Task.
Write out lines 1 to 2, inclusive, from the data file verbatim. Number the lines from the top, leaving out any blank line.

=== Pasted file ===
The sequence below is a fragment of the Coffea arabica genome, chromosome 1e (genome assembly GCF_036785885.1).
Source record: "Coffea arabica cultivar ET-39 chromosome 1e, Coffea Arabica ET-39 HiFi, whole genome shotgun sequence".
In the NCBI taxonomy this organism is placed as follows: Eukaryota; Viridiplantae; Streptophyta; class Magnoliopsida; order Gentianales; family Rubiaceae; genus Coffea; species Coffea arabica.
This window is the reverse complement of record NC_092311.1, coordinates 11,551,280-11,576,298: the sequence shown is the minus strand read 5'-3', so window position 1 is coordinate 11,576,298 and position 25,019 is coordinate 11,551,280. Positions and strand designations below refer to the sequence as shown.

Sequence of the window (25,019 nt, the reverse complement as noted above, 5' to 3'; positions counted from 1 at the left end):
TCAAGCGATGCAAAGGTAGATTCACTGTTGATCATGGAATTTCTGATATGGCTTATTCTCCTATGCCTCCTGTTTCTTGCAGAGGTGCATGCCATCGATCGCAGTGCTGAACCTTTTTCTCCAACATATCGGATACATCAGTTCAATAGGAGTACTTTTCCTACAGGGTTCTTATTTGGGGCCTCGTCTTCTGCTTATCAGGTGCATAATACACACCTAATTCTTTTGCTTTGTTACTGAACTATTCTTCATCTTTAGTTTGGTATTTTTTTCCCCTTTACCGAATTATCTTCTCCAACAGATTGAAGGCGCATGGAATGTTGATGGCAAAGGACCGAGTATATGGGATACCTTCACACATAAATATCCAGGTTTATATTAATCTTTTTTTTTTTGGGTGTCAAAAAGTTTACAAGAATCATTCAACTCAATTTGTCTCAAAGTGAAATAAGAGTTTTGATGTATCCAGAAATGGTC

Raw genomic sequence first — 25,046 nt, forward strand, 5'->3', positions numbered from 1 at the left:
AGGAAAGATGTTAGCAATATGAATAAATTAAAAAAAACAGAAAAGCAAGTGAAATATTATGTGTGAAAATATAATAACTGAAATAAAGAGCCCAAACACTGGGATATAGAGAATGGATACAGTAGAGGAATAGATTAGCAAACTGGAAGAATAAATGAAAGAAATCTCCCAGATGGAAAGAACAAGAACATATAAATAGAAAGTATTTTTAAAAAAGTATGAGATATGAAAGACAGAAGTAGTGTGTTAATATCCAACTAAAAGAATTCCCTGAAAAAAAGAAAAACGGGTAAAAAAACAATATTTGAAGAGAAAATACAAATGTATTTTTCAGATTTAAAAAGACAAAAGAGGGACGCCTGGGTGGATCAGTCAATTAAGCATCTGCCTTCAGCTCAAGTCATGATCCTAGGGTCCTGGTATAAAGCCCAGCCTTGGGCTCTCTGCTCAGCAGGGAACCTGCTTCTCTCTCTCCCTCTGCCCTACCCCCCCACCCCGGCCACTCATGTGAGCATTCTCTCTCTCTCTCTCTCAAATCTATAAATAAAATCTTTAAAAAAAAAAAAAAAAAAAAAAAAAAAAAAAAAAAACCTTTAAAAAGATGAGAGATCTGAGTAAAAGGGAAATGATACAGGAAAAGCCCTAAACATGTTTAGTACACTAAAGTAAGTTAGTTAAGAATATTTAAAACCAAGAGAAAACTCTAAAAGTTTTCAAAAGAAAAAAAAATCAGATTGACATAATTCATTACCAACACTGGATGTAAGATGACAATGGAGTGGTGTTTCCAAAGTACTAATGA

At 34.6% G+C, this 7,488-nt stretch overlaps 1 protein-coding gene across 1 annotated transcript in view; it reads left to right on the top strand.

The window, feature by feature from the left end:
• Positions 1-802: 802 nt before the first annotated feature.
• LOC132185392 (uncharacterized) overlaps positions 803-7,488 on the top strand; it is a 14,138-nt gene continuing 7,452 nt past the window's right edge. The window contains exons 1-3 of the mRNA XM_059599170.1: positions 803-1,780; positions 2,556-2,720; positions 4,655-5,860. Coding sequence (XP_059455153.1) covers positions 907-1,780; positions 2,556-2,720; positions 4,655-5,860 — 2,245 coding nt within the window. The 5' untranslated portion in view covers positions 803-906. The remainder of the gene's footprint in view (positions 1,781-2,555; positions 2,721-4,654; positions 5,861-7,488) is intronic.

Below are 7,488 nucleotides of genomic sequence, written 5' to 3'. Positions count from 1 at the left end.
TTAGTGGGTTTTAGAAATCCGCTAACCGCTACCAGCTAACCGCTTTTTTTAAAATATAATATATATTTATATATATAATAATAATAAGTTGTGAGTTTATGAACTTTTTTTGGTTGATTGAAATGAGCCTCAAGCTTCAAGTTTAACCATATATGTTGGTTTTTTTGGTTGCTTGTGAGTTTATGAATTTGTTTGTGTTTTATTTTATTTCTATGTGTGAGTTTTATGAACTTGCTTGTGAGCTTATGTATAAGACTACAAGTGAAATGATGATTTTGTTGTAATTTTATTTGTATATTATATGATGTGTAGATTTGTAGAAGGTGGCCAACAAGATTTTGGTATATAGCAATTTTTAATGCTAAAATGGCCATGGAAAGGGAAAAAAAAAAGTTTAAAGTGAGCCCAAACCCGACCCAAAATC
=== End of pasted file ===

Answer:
The sequence below is a fragment of the Coffea arabica genome, chromosome 1e (genome assembly GCF_036785885.1).
Source record: "Coffea arabica cultivar ET-39 chromosome 1e, Coffea Arabica ET-39 HiFi, whole genome shotgun sequence".